Energy. Electric energy
Electric energy is an intermediate form of energy. It is produced in thermal power stations (where fuel oil, gas, coal, biomass, etc. are burnt),), in hydroelectric power stations and nuclear power stations; smaller quantities are produced by wind, photovoltaic solar panels, sea tides, etc. (Fig. 1).
Electric energy is easily transportable via integrated electric grids. After transportation, electric energy is converted into mechanical energy, thermal energy, light energy, chemical energy, etc.
Italy mainly produces electric energy with fossil fuel thermal power stations (using methane, fuel oil and coal), in hydroelectric power stations and in geothermal power stations (Fig.1), and is the European country which imports the most electric energy, in particular from France, Switzerland, Austria and Slovenia. (from nuclear power stations) (Fig. 2).
It is predicted that in the coming decades the demand for electric energy worldwide will have its highest rate of growth ever: consumption should double in the next 10 to 20 years.
Electric energy must be produced at the moment of demand and this leads to the particular problem of meeting demand at peak times – in Italy these are from 8.30 to 11.30 am and from 4 to 7 pm. During the summer, demand increases also around 2 pm with the switching on of air conditioning systems, now used much more frequently than in the past. During these hours, all the available electric power stations are put into operation.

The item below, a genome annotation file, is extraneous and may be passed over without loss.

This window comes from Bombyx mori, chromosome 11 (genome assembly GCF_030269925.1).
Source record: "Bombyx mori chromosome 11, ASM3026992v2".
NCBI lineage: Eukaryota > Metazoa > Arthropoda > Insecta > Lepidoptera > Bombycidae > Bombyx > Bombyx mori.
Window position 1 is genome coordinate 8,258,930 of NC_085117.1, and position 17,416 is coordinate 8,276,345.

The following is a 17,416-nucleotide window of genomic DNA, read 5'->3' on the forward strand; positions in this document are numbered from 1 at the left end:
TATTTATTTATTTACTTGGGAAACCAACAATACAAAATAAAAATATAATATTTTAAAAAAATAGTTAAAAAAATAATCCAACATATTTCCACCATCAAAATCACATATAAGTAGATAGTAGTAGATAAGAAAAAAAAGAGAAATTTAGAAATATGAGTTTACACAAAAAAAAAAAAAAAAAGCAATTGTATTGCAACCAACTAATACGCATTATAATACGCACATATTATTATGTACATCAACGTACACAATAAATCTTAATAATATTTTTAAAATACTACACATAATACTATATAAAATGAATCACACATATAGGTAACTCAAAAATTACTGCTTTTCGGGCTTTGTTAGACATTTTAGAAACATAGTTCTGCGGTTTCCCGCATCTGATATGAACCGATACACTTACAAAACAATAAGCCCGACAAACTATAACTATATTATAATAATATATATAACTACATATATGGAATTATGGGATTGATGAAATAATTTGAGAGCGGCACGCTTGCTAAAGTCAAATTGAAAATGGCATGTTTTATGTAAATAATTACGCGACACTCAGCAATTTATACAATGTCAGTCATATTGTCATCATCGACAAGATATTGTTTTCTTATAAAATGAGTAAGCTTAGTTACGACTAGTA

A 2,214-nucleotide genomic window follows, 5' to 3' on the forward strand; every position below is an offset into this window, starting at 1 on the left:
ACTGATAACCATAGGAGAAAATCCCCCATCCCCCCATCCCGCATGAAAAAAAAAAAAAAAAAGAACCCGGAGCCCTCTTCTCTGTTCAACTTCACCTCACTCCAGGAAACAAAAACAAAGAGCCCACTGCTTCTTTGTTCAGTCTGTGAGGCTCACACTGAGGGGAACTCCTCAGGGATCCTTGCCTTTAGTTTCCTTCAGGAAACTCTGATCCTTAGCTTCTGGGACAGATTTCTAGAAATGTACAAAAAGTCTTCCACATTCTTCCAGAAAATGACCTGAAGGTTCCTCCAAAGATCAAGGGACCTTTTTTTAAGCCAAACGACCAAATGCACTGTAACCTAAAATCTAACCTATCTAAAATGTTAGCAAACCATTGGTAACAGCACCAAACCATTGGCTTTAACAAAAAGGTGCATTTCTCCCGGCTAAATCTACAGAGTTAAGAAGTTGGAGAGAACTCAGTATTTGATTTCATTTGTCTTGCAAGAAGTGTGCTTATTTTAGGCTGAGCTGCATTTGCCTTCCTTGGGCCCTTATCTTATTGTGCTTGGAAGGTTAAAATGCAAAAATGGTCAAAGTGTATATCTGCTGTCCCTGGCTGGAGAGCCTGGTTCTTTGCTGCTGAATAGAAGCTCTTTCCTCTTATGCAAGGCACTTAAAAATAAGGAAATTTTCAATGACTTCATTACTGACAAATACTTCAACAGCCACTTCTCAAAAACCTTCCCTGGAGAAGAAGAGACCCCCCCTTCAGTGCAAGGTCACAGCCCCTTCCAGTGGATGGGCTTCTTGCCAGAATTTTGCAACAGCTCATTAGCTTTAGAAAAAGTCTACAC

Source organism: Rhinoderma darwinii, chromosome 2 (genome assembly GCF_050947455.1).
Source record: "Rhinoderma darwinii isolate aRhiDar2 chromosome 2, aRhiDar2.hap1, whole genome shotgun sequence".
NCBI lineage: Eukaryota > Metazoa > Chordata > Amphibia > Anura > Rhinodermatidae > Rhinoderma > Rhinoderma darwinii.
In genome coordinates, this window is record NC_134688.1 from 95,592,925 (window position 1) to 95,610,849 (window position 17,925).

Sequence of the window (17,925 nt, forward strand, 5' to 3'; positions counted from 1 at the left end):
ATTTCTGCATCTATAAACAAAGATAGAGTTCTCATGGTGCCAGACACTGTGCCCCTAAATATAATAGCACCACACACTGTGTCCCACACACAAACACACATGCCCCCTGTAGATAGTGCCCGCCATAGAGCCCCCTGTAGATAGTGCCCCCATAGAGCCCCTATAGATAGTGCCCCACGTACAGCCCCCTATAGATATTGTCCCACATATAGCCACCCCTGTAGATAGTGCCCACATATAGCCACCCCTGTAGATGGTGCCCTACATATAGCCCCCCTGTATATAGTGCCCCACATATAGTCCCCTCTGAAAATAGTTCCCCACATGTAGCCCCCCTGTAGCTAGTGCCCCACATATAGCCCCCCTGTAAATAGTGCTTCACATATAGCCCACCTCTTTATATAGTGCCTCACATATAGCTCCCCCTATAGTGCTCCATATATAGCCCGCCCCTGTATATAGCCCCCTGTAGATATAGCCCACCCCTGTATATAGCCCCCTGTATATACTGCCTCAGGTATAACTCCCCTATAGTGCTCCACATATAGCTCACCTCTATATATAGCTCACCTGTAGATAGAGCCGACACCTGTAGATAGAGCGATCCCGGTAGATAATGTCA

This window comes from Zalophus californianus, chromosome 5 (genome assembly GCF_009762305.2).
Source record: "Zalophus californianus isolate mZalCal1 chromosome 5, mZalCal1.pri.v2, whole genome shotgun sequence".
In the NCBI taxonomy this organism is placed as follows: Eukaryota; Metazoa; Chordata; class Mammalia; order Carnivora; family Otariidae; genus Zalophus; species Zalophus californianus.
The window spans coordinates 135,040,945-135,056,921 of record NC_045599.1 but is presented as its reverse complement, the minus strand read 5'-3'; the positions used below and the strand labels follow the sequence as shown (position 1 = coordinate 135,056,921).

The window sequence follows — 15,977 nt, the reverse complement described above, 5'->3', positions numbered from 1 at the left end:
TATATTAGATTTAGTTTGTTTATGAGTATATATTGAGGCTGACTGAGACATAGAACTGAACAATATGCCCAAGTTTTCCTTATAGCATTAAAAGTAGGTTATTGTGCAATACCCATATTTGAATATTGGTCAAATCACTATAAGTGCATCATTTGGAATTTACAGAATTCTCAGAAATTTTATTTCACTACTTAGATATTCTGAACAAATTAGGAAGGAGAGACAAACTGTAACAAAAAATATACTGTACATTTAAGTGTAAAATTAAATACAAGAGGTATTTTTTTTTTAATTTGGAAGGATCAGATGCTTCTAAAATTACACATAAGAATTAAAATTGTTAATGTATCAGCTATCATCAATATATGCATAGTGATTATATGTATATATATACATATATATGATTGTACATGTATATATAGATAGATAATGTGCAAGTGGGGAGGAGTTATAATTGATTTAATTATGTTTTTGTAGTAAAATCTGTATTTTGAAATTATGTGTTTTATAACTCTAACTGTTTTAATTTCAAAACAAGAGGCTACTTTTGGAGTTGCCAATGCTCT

To avoid the possibility of a black-out, there is an urgent need to improve the distribution network and increase the production capacity of electric energy. On the other hand, Italy must gradually reduce emissions into the atmosphere of greenhouse gases, basically CO2, in accordance with the commitments made in the Kyoto agreement. This would require a prudent saving of energy and a greater use of non-polluting sources of energy. One example could be the use of solar energy, exploiting photovoltaic technology.
The ENEA project “10000 photovoltaic roofs”, and its extension to include a much greater number, is concerns the installation of photovoltaic panels on the roofs of public buildings and private houses using state, regional and local subsidies and EEC funds. This initiative is certainly a positive way of encouraging a more widespread exploitation of solar energy; it must be said, however, that it has not always worked. In fact, in some cases the users only cared about keeping the panels just long enough to recover the portion of initial costs which they themselves had met.
For this reason the incentive was recently modified; it is transferred into the electric energy produced. Sent to the electric grid, at the moment, photovoltaic electric energy is still not economically competitive compared to electric energy from fossil fuels, nuclear reactory and wind farms.